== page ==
BEIJING/KIEV , Dec 5 (Reuters) – Wang Jing, a little known Chinese investor who has a concession to build a waterway in Nicaragua to rival the Panama Canal, announced he was also spearheading a $3 billion project to build a deepwater port in Ukraine.
“The strategic and cooperative partnership between China and Ukraine has moved a step forward,” Wang said at a press conference in Beijing on Thursday. “Even though this project is relatively big, you can say we fell in love at first sight.”
A senior Ukrainian official told Reuters, however, that she had not heard about the project. “I can say that such project did not pass through our ministry,” she said.
The 300 hectare port project is to be located about 60 kilometres north of Sevastopol on the Black Sea. Wang unveiled it at the same time that Ukrainian President Viktor Yanukovich was visiting China’s capital.
China and Ukraine signed several agreements on airlines, new energy sources, coal and travel during Yanukovich’s visit. No details or figures were provided.
In a joint statement, the two countries said they had signed a “treaty of friendly cooperation”, which “marks a stride towards a higher level of development in relations between China and Ukraine”.
Yanukovich is under pressure at home to show the success of his economic strategy amid public protests against his worsening relationship with the European Union.
“In this very difficult situation it is very important for Yanukovich to conclude large scale projects,” said Volodymyr Fesenko of Ukraine’s Penta think-tank.
“The implementation of these projects will depend on how the political crisis is resolved,” he said.
Cheng Guoping, China’s vice minister of foreign affairs, told journalists that Ukraine was in “flux”.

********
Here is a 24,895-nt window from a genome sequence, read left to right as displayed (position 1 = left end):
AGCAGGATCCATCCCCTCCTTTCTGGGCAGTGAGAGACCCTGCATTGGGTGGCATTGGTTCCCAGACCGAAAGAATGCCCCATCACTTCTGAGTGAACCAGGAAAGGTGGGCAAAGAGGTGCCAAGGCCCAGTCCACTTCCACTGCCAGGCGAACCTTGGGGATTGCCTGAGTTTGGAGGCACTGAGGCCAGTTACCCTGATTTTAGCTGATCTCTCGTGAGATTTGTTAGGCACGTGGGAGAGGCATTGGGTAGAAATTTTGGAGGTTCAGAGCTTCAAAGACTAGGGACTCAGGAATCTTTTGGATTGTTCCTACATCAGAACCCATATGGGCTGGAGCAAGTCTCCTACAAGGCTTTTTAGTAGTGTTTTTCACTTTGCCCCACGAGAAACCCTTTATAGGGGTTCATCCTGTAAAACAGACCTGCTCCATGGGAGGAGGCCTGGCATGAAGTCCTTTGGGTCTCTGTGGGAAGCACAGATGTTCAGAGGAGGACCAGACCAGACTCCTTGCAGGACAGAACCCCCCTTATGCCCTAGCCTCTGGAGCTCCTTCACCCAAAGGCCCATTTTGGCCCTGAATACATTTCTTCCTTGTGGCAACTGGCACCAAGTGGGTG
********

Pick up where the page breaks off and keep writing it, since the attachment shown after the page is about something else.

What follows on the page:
“I believe the Ukrainian government has the ability to, within the scope of the law, safeguard Ukraine’s stability in this situation and continue on its own path to development,” he said.
A memorandum of understanding was signed earlier in the day between Wang’s Beijing Interoceanic Canal Investment Management Co. and Kievgidroinvest, a little known hydrogeology research firm registered in Sevastopol, which does not have a website.
The port project, to be built on a dried-out lake on the Crimean coast, would require a $3 billion investment in its first phase, Wang said, providing few further details.
Ukraine already operates more than a dozen big ports.
Wang, who says his initial wealth came from a gold mine investment in Cambodia, grabbed headlines earlier this year when Nicaragua’s Congress granted his Cayman Islands-registered company a 50-year concession to develop a $40 billion canal.
He is chairman of Beijing Xinwei Telecom Technology Co., a wireless equipment company that holds the patents on Chinese technology for 3G mobile telecommunications. That technology is now being superseded by next-generation networks.
Kievgidroinvest Chief Executive Alexsey Mayzuk said at the press conference that his company had preferred Wang’s firm over a large-scale, state-owned enterprise.
“We want a partner who is not purely a construction partner,” he said. “We need a partner who is also a strategic partner.” (Reporting by Adam Rose in Beijing and Pavel Polityuk in Kiev; Writing by Matthew Miller; Editing by Jane Baird)
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